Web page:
H.H. Holmes, byname of Herman Mudgett, (born May 16, 1861?, Gilmanton, New Hampshire, U.S.—died May 7, 1896, Philadelphia, Pennsylvania), American swindler and confidence trickster who is widely considered the country’s first known serial killer.
Mudgett was born into a wealthy family and showed signs of high intelligence from an early age. Always interested in medicine, he allegedly trapped animals and performed surgery on them; some accounts of his life even suggest that he killed a childhood playmate. Mudgett attended medical school at the University of Michigan, where he was a mediocre student. In 1884 he was nearly prevented from graduating when a widowed hairdresser accused him of making a false promise of marriage to her.
In 1886 Mudgett moved to Chicago and took a job as a pharmacist under the name “Dr. H.H. Holmes.” Soon afterward he apparently began killing people in order to steal their property. The house he built for himself, which would become known as “Murder Castle,” was equipped with secret passages, trapdoors, soundproof rooms, doors that could be locked from the outside, gas jets to asphyxiate victims, and a kiln to cremate the bodies. At the reputed peak of his career, during the World’s Columbian Exposition in Chicago in 1893, he allegedly seduced and murdered a number of women, typically by becoming engaged to them and then killing them after securing control of their life savings.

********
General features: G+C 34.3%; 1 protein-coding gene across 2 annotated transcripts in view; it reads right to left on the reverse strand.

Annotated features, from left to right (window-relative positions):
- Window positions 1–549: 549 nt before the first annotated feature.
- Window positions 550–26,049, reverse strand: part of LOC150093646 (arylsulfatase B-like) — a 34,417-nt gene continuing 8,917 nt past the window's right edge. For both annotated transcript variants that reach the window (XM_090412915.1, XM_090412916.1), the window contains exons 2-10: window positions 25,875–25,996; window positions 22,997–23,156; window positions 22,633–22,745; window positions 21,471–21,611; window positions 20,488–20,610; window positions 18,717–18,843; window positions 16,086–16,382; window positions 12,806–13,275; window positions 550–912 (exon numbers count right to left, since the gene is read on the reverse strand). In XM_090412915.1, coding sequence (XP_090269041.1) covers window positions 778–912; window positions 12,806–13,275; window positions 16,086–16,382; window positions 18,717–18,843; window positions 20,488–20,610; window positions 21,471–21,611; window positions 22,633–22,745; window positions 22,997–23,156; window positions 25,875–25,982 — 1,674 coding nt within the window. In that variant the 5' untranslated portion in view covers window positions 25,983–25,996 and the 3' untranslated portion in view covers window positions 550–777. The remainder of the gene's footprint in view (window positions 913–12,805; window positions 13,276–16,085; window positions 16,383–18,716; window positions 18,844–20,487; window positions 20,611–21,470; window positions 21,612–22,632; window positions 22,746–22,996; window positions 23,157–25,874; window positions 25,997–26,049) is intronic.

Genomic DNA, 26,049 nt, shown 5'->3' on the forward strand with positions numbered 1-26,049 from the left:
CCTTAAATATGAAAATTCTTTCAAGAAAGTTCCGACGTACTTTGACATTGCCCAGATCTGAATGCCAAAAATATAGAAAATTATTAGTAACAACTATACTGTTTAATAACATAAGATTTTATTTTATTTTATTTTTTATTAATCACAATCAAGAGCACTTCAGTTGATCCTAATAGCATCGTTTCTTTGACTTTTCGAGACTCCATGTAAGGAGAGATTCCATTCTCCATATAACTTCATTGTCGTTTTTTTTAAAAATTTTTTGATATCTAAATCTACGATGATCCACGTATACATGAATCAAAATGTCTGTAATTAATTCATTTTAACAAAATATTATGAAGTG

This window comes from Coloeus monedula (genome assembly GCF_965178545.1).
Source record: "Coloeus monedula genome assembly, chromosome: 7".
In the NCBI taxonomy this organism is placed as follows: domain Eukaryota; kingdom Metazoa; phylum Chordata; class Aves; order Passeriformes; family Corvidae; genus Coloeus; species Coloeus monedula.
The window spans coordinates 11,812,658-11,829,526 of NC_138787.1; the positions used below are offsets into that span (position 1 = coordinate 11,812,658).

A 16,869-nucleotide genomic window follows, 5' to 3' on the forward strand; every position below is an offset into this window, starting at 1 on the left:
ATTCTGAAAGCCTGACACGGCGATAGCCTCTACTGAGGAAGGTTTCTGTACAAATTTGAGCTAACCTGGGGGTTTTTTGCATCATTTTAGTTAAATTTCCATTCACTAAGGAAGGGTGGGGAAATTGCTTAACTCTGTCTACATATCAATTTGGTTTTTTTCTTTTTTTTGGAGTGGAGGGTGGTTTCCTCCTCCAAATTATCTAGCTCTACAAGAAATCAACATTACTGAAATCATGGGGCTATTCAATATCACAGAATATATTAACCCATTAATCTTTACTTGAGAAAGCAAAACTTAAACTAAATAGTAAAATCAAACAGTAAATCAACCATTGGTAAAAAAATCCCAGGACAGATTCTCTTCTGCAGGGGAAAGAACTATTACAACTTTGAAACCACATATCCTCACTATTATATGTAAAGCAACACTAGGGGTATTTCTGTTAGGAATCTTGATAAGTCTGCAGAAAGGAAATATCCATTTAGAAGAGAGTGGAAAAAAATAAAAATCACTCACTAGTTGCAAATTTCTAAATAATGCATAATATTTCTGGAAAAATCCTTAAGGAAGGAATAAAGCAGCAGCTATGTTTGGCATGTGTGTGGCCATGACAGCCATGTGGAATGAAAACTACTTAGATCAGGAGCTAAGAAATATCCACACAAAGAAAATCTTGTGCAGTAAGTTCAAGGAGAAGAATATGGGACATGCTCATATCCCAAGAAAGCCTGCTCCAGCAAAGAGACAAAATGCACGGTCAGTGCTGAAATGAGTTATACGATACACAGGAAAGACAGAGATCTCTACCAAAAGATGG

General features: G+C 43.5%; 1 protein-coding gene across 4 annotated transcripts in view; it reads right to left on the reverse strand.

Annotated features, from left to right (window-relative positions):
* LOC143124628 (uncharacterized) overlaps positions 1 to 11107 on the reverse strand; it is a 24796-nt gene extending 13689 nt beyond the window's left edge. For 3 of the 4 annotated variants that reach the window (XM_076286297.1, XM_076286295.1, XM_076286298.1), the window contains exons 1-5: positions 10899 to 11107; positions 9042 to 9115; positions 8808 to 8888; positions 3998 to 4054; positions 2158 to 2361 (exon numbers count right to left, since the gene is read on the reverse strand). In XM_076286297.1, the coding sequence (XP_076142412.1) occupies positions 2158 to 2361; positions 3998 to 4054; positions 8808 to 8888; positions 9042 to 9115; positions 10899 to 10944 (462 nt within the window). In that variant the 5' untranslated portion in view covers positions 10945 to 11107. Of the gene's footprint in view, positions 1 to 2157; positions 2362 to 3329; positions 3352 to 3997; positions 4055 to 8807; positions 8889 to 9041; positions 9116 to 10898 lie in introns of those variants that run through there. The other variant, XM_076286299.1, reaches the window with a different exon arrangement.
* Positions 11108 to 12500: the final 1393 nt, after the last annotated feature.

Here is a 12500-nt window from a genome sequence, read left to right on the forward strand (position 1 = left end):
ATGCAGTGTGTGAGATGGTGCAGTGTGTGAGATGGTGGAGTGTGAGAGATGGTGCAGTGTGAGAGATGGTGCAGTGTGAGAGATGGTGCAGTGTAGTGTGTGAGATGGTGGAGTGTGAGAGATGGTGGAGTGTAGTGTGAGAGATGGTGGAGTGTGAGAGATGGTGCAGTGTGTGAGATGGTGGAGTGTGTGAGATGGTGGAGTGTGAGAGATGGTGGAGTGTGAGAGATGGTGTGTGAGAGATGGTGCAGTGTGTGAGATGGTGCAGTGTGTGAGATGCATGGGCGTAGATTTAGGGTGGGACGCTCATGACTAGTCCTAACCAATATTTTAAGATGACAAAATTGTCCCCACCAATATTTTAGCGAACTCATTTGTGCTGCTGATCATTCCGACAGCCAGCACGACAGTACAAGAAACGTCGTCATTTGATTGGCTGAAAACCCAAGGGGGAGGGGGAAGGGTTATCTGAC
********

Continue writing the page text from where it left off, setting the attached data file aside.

No Remorse, He was born to kill
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